It’s raining, it’s cold, I have two visiting dogs under my feet but no one else, and it’s only 10:00, early enough to believe I have plenty of time to ready the house and larder for a new wave of guests arriving tomorrow. And it occurs to me that this moment is the closest I’ll come to a quiet, contemplative chunk of time before the dreaded New Year.
It may surprise you to learn that I loathe the approach of any new year almost as much as my ultimate fear, The Tidal Wave. And of course it’s both comforting and heinous that as time passes, new years arrive with much more alarming frequency. I won’t bore you with my hate list; after all, there is much to love about December 31 — sequins, party hair, dangly jewels and pushed-up breasts, Prosecco, expensive cuts of rarely-enjoyed red meats, laughter, friends, family, and maybe a kiss or two.
No, this year I’ll write about the bits that remain a part of our lives no matter the date: creation, decisions, choices, beauty, ugliness, successes and failures, but always love and always seeking.
I’ve cleared the business checkbooks off the kitchen table and replaced them with possibilities — a good start to any day — a small copper substrate and my prettiest ornaments — glass, copper, ceramics . . . and a cup of tea. I finger each in turn, assessing both its beauty and its meaning, the blatant and the quiet. I’ve already chosen a name for the piece, but haven’t yet settled on the partners that will commingle to make it whole.
And then (of course, you saw it coming), I can’t help thinking how so much of life is about the choices we make — and those that are made for us — sometimes by our allowing and other times in spite of our kicking and screaming. I can’t help wondering how our choices combine to make us who we are. What would you have done, and who would you be, if life — in all its incarnations — had not interfered? Who would I be? Would I still make art if I had grown up like other little girls? Would I write if I hadn’t been too shy to speak? Would I have danced if I had been good at kickball? Would I be a mosaicist if drawing came naturally to me? Am I a laundry list of second choices, or was I blind to a deeper truth for too many years?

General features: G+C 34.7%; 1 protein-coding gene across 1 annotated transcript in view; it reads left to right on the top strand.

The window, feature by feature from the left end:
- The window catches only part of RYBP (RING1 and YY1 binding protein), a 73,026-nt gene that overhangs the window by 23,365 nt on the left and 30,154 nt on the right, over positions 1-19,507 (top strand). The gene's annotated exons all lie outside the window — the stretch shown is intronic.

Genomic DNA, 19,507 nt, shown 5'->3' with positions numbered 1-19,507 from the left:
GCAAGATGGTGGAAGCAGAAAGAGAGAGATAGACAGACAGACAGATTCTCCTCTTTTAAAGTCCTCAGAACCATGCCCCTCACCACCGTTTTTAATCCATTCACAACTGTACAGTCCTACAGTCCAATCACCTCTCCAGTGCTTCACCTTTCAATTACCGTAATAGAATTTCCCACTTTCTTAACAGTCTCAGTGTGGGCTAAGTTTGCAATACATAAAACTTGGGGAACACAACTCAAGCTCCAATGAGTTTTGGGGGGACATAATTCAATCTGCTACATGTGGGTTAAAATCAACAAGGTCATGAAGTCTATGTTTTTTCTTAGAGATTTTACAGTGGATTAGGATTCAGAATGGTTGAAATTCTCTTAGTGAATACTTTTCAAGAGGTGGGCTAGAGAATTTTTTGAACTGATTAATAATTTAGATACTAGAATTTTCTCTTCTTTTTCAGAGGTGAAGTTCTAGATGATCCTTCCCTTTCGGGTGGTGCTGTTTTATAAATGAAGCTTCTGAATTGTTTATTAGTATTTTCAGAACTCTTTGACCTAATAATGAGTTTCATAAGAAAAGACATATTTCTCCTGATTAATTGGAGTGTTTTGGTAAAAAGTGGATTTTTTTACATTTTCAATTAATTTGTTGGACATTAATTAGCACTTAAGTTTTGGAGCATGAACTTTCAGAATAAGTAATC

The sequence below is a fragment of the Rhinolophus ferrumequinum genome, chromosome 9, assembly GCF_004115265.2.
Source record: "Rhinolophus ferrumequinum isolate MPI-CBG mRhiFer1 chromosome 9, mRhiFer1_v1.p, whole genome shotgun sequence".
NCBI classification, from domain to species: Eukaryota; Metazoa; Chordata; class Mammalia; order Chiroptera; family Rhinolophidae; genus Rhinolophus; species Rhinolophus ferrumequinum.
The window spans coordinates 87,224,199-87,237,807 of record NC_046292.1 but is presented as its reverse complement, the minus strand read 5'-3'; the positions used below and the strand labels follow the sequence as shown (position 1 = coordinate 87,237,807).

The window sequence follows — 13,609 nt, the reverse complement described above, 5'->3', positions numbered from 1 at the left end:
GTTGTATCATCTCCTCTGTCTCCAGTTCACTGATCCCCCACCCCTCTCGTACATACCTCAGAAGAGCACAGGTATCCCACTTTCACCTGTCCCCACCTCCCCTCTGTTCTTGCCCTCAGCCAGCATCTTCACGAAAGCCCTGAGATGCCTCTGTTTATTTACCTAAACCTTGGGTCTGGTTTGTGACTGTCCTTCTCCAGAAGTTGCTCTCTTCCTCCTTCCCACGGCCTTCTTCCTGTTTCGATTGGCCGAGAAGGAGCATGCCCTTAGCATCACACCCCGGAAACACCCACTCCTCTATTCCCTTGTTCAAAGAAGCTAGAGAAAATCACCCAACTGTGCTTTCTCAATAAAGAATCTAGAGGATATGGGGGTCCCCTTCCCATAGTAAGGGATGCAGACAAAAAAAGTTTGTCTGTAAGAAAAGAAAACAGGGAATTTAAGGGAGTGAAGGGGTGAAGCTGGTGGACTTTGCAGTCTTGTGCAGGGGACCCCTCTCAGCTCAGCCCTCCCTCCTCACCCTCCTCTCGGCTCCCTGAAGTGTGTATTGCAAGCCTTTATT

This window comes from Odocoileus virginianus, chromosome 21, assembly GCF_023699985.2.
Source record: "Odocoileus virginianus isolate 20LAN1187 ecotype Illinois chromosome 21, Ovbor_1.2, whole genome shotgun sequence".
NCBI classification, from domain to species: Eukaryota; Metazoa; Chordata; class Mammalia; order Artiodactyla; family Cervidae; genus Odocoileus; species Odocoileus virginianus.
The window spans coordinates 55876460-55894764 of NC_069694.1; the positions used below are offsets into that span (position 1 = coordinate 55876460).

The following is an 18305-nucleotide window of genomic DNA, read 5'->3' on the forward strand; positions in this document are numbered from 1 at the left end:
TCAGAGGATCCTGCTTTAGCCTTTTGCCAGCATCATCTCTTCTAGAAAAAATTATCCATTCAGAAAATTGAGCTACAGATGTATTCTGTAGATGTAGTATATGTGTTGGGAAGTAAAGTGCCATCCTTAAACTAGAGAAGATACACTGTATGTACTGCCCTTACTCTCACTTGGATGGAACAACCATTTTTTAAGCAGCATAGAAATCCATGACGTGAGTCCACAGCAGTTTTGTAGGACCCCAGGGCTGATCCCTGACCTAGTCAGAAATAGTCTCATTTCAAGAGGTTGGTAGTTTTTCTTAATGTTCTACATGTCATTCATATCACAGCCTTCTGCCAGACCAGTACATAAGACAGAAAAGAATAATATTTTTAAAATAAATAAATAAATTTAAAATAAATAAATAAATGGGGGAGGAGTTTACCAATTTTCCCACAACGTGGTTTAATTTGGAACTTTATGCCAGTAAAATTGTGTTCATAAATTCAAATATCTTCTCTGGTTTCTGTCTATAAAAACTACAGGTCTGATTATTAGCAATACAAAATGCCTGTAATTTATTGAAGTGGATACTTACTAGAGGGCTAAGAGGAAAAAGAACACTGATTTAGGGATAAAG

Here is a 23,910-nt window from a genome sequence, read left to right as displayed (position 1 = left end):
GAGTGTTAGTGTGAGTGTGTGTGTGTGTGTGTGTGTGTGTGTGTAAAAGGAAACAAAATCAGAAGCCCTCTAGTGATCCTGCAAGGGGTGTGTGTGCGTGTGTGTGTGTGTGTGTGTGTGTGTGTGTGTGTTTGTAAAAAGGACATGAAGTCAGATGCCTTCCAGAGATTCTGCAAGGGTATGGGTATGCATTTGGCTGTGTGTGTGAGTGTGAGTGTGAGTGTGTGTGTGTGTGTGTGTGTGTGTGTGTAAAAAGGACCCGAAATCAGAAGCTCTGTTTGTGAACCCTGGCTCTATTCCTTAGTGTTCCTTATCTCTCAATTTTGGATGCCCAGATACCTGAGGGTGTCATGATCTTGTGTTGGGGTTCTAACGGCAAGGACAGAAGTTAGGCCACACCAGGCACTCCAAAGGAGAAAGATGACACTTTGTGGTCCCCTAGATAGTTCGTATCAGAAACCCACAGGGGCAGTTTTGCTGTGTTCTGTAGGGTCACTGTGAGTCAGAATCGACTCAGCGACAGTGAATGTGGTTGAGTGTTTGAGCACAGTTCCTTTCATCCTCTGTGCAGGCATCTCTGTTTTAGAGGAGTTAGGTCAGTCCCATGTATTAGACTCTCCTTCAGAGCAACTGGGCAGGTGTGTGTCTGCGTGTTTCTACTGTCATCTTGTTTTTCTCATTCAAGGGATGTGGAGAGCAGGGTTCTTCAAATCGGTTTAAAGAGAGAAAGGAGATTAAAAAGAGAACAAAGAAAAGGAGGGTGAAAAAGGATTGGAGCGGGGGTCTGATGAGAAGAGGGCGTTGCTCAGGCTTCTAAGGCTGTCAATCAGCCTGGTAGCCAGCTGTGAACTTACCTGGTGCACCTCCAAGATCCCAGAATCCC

Have my choices been internal or external? Of me, despite me, or not me at all? And the choices I make for 2012, now that I am old(er) and (wise)er, will my choices be more on target, or have I learned to settle? Will I wish for more of the same because my life is blessed, or does my spirit still long to blaze a trail?
I’ve never been called spontaneous, and I’m tickled pink to love what I love. I’m happy to eat the same cereal every morning, wear the same jeans, and walk the same well worn streets (of Rome).
But in the minutiae of life, I confess that I have a special affection for the unexpected — the tarnish on the bling, the twisted touching skirts with the sublime. Our time on earth is so very much not a one-note dance, and I love the barely-noticed reminders of LIFE where we seldom think to look. And so it’s a no-brainer that I will select at least a bit of the everyday to tell my story in mosaic.
And of course here’s the thing: I like to think that my choices in art, as my choices in life, are intensely deliberate. But 90% of the time it’s the deliberate choices that I end up tossing into the bin, and the seemingly random finds that grab my heart. It’s almost as if my presence on this earth is not only arbitrary, but completely unnecessary — as if the “I” that I so carefully cultivate is no more than a worker bee robot for someone else’s fresher ideas, clearer vision, spot-on choices.
And so I end 2011 much the same as I started it — working, dreaming, becoming, creating, loving, encouraging, choosing — and wondering how much of my life has to do with me, and how much of it could have been the guy down the street.
But I’m learning one thing, and that is that in the end, it probably doesn’t matter. Maybe being the vehicle is a cool enough ride.